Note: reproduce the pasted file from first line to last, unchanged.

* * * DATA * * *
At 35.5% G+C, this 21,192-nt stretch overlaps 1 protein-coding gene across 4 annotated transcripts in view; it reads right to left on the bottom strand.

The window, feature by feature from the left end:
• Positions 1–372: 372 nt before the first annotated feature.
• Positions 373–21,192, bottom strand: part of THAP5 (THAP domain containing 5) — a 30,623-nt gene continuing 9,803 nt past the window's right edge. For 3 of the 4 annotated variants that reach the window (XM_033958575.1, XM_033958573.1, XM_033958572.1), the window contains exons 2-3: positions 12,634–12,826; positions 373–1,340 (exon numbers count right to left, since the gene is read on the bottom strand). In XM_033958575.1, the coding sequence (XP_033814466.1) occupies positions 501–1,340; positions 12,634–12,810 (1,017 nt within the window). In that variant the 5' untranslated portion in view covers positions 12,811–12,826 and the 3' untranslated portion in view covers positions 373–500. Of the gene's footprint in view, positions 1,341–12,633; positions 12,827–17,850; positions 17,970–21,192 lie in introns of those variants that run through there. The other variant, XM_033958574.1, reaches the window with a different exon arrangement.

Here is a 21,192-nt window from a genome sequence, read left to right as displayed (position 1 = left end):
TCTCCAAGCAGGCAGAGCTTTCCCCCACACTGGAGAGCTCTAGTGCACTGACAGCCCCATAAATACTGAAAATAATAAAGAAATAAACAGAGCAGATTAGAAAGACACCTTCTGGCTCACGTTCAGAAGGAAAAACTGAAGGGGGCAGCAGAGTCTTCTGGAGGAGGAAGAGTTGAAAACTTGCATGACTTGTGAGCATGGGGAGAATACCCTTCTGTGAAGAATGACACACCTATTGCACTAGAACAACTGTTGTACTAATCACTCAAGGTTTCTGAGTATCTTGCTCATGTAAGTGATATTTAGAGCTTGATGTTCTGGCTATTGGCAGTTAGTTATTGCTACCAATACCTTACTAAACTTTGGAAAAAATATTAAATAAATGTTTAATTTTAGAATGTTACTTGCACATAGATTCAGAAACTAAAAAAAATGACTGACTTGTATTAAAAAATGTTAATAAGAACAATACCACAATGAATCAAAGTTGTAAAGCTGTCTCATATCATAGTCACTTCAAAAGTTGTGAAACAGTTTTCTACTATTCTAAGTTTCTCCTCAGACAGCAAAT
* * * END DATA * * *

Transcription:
At 35.5% G+C, this 21,192-nt stretch overlaps 1 protein-coding gene across 4 annotated transcripts in view; it reads right to left on the bottom strand.

The window, feature by feature from the left end:
• Positions 1–372: 372 nt before the first annotated feature.
• Positions 373–21,192, bottom strand: part of THAP5 (THAP domain containing 5) — a 30,623-nt gene continuing 9,803 nt past the window's right edge. For 3 of the 4 annotated variants that reach the window (XM_033958575.1, XM_033958573.1, XM_033958572.1), the window contains exons 2-3: positions 12,634–12,826; positions 373–1,340 (exon numbers count right to left, since the gene is read on the bottom strand). In XM_033958575.1, the coding sequence (XP_033814466.1) occupies positions 501–1,340; positions 12,634–12,810 (1,017 nt within the window). In that variant the 5' untranslated portion in view covers positions 12,811–12,826 and the 3' untranslated portion in view covers positions 373–500. Of the gene's footprint in view, positions 1,341–12,633; positions 12,827–17,850; positions 17,970–21,192 lie in introns of those variants that run through there. The other variant, XM_033958574.1, reaches the window with a different exon arrangement.

Here is a 21,192-nt window from a genome sequence, read left to right as displayed (position 1 = left end):
TCTCCAAGCAGGCAGAGCTTTCCCCCACACTGGAGAGCTCTAGTGCACTGACAGCCCCATAAATACTGAAAATAATAAAGAAATAAACAGAGCAGATTAGAAAGACACCTTCTGGCTCACGTTCAGAAGGAAAAACTGAAGGGGGCAGCAGAGTCTTCTGGAGGAGGAAGAGTTGAAAACTTGCATGACTTGTGAGCATGGGGAGAATACCCTTCTGTGAAGAATGACACACCTATTGCACTAGAACAACTGTTGTACTAATCACTCAAGGTTTCTGAGTATCTTGCTCATGTAAGTGATATTTAGAGCTTGATGTTCTGGCTATTGGCAGTTAGTTATTGCTACCAATACCTTACTAAACTTTGGAAAAAATATTAAATAAATGTTTAATTTTAGAATGTTACTTGCACATAGATTCAGAAACTAAAAAAAATGACTGACTTGTATTAAAAAATGTTAATAAGAACAATACCACAATGAATCAAAGTTGTAAAGCTGTCTCATATCATAGTCACTTCAAAAGTTGTGAAACAGTTTTCTACTATTCTAAGTTTCTCCTCAGACAGCAAAT